These Pharisees are this wicked and adulterous generation and Christ calls them on it that their intention of having a sign have nothing to do with them desiring truth.  In verse 41, Christ says that Nineveh shall rise to judge this aforementioned generation and shall condemn it.  Notice what Christ just told these haughty, heritage-boasting Jews – that a Gentile city would rise, judge and condemn these Jews because these Gentiles actually repented at the preaching of Jonah (insinuating that these Jews were not repenting at the preaching of Christ).

This would have set them off.  How dare Christ even suggest that God would allow Gentiles to judge the Jews – this was the Pharisee’s mindset.  But, Christ says that a greater than Jonah is here (referring to Himself).  From this, (verses 39 and 40), we see the pinnacle evidence of Christ being the Messiah will be the sign of the prophet Jonah, as it relates to Jonah’s temporary entombment in the belly of the whale – the sign of the resurrection.

For all time, the paramount sign/evidence of God’s power and faithfulness is summed up in the very resurrection of Jesus Christ.  It not only demonstrates His power to defeat DEATH, but His faithfulness to eternally provide LIFE, being the God of Life that He is.  There is never a time when the Life of God flickers or dims – it is faithful.

Understanding a bit more about signs then, perhaps we can turn our attention back to the verse at hand and attempt to understand what Paul is actually saying.  As always, context will help lay the ground work.

First, the letter to the Corinthians is due to many divisions and contentions being reported to Paul.  Paul opens the letter reminding the Corinthians of their UNITY in Christ.  (I’ll note the lack of division, but the predominance of unity with a different colored font.)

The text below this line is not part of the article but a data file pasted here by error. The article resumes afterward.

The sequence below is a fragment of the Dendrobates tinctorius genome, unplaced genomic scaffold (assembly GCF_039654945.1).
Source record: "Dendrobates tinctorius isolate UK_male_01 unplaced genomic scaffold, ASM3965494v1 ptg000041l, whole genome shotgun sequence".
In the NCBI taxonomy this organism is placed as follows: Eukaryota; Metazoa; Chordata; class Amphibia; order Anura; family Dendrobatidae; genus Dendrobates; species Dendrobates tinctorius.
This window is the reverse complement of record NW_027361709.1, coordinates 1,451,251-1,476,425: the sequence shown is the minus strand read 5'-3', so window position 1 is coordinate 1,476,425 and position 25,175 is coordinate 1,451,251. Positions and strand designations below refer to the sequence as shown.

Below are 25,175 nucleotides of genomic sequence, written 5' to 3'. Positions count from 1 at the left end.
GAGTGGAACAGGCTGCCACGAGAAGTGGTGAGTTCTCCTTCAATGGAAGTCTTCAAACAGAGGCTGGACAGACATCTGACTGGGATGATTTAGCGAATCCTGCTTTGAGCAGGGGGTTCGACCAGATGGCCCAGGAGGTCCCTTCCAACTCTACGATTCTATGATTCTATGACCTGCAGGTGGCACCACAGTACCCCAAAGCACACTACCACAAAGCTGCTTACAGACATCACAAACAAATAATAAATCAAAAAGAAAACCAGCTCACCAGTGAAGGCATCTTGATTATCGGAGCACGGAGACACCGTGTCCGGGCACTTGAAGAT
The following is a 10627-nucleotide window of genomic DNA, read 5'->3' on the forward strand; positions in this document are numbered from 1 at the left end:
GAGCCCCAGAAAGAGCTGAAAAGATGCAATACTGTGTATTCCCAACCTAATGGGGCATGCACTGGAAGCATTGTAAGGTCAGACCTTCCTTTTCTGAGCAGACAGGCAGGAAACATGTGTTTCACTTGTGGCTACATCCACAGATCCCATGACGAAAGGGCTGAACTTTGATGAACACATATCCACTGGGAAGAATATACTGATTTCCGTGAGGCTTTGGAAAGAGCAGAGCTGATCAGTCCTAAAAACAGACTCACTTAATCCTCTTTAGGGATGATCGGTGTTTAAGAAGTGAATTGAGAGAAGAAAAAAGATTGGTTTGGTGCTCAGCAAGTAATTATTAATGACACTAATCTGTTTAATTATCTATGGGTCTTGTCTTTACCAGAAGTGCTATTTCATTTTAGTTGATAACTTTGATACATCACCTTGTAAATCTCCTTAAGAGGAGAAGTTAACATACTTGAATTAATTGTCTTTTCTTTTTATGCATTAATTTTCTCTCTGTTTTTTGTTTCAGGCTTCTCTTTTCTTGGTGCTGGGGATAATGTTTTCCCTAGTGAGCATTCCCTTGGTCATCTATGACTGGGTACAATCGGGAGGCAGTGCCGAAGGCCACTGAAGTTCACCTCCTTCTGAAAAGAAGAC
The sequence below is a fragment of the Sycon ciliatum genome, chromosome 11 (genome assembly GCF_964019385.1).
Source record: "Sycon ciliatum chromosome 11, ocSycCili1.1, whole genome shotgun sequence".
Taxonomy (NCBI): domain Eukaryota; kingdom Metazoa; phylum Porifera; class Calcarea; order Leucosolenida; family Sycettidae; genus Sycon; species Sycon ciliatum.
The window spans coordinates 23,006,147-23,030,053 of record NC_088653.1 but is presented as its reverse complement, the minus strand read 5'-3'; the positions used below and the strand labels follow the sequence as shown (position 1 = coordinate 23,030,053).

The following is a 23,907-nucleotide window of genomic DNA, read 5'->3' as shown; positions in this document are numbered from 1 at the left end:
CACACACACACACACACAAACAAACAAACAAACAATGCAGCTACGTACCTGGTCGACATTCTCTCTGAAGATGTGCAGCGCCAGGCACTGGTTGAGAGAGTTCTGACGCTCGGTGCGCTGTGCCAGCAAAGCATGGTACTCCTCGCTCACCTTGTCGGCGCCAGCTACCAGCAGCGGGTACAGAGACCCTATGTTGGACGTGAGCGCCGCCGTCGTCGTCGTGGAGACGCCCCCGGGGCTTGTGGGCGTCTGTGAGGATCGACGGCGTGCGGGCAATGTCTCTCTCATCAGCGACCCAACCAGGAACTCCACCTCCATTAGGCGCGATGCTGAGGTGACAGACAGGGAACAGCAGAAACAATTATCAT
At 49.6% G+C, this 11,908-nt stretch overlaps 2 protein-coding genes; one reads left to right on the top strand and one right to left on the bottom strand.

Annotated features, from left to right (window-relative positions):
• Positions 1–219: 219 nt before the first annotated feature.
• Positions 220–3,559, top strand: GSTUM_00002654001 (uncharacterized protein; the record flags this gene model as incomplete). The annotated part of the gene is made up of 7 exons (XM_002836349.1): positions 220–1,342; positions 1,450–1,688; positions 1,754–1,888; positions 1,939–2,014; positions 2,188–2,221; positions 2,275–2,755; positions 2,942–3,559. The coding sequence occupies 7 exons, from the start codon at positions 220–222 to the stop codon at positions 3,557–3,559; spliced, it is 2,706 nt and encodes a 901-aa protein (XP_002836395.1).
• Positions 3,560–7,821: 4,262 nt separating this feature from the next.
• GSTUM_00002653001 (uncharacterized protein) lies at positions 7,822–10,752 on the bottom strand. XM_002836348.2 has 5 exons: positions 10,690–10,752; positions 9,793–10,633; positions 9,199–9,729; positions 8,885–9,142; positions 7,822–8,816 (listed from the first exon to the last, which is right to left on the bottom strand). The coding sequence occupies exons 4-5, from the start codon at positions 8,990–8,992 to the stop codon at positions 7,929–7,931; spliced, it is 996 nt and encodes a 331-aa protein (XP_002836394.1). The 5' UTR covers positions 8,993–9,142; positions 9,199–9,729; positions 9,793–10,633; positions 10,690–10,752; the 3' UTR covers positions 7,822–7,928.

1Corinthians 1:1  Paul, called to be an apostle of Jesus Christ through the will of God, and Sosthenes our brother,  1:2  Unto the church of God which is at Corinth, to them that are sanctified in Christ Jesus, called to be saints, with all that in every place call upon the name of Jesus Christ our Lord, both theirs and ours:  1:3  Grace be unto you, and peace, from God our Father, and from the Lord Jesus Christ.

1Corinthians 1:4  I thank my God always on your behalf, for the grace of God which is given you by Jesus Christ;  1:5  That in every thing ye are enriched by him, in all utterance, and in all knowledge;  1:6  Even as the testimony of Christ was confirmed in you:  1:7  So that ye come behind in no gift; waiting for the coming of our Lord Jesus Christ:  1:8  Who shall also confirm you unto the end, that ye may be blameless in the day of our Lord Jesus Christ.  1:9  God is faithful, by whom ye were called unto the fellowship of his Son Jesus Christ our Lord.

Paul has shown that who they are in Christ is all defined by Christ and they have all been brought in to enjoy the richness of Him.  God did not bring some in at a higher level of spirituality at the expense of others – God brought them out of Adam in order to take them into Christ.  However, because of the divisions and contentions that were being fostered within the group, the Corinthians had derailed on many fronts of their understanding and behavior as they were not living together in light of this unity and harmony they had with one another, in Christ.  Paul wastes no time at driving to this point and in the next verses, he jumps right in:

1Corinthians 1:10  Now I beseech you, brethren, by the name of our Lord Jesus Christ, that ye all speak the same thing, and that there be no divisions among you; but that ye be perfectly joined together in the same mind and in the same judgment.  1:11  For it hath been declared unto me of you, my brethren, by them which are of the house of Chloe, that there are contentions among you.  1:12  Now this I say, that every one of you saith, I am of Paul; and I of Apollos; and I of Cephas; and I of Christ.

Paul understands that there were some faulty allegiances that were established.  People were aligning themselves under men – some were following Paul (sound familiar?); some were following Apollos; some were following Peter; some were following Christ.  By the way, if the Corinthians were not to be following Peter but following Paul (as some dispensationalists would propose), then this is the perfect time for Paul to set these Corinthians straight.  Let’s see if he does so: